Two paralysed people walk again with electrodes implant

Experimental treatment uses device in spine combined with intense physical therapy

Doctors in the US state of Kentucky report that two of four paralysed patients are able to walk again with limited assistance after treatment with electrical stimulation to the portion of the spinal cord cut off from the brain, combined with intense physical therapy.

The technique is still experimental and partly relies on the implantation of electrodes that seem to prime the largely dormant part of the spinal cord to listen to the brain's faintly echoed commands to walk.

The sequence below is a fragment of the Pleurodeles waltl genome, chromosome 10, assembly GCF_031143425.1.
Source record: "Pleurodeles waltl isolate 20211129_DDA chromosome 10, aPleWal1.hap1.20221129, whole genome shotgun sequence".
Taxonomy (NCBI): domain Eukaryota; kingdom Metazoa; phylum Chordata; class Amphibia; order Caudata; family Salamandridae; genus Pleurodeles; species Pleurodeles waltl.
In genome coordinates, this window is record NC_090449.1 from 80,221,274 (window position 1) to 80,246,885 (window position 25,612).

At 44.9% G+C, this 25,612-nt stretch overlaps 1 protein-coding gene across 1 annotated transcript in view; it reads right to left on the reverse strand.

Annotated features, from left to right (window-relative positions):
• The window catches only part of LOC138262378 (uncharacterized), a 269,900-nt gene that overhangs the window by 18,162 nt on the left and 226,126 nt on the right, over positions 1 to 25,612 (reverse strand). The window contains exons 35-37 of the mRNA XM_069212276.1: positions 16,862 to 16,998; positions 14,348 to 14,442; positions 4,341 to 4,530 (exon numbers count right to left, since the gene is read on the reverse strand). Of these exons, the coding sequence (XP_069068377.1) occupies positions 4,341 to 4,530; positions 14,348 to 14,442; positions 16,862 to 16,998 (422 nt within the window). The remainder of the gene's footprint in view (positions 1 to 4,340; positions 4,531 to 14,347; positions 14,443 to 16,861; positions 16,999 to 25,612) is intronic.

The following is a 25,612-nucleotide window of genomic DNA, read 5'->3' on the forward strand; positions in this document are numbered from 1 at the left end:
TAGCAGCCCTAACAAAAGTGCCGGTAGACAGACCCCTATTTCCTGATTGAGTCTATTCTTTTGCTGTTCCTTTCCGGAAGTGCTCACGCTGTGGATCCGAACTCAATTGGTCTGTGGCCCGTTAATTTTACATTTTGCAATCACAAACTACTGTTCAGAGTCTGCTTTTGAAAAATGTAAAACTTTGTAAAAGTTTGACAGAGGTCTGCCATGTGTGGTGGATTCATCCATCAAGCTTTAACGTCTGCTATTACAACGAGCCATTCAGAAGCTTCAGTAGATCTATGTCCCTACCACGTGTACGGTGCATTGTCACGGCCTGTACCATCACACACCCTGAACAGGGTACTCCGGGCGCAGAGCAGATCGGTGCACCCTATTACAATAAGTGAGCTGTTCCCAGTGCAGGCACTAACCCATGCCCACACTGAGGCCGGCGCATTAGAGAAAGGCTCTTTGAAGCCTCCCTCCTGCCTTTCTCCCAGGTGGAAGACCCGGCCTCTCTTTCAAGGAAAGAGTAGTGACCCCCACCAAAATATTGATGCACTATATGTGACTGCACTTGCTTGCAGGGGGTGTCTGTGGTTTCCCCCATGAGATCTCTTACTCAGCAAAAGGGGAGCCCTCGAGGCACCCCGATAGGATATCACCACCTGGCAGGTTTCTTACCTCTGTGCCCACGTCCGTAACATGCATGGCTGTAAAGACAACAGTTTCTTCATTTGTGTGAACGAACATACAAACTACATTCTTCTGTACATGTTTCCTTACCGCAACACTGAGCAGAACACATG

We are able to walk independent of the brain "in a sense" because the human spinal circuitry is the primary controller of walking, according to Dr Susan Harkema (PhD), a leader of the team from the University of Louisville.

Below the level of a spinal cord injury, hundreds of thousands of nerve cells "are still alive and healthy and still connected in a network that controls movement", which allows walking with minimal

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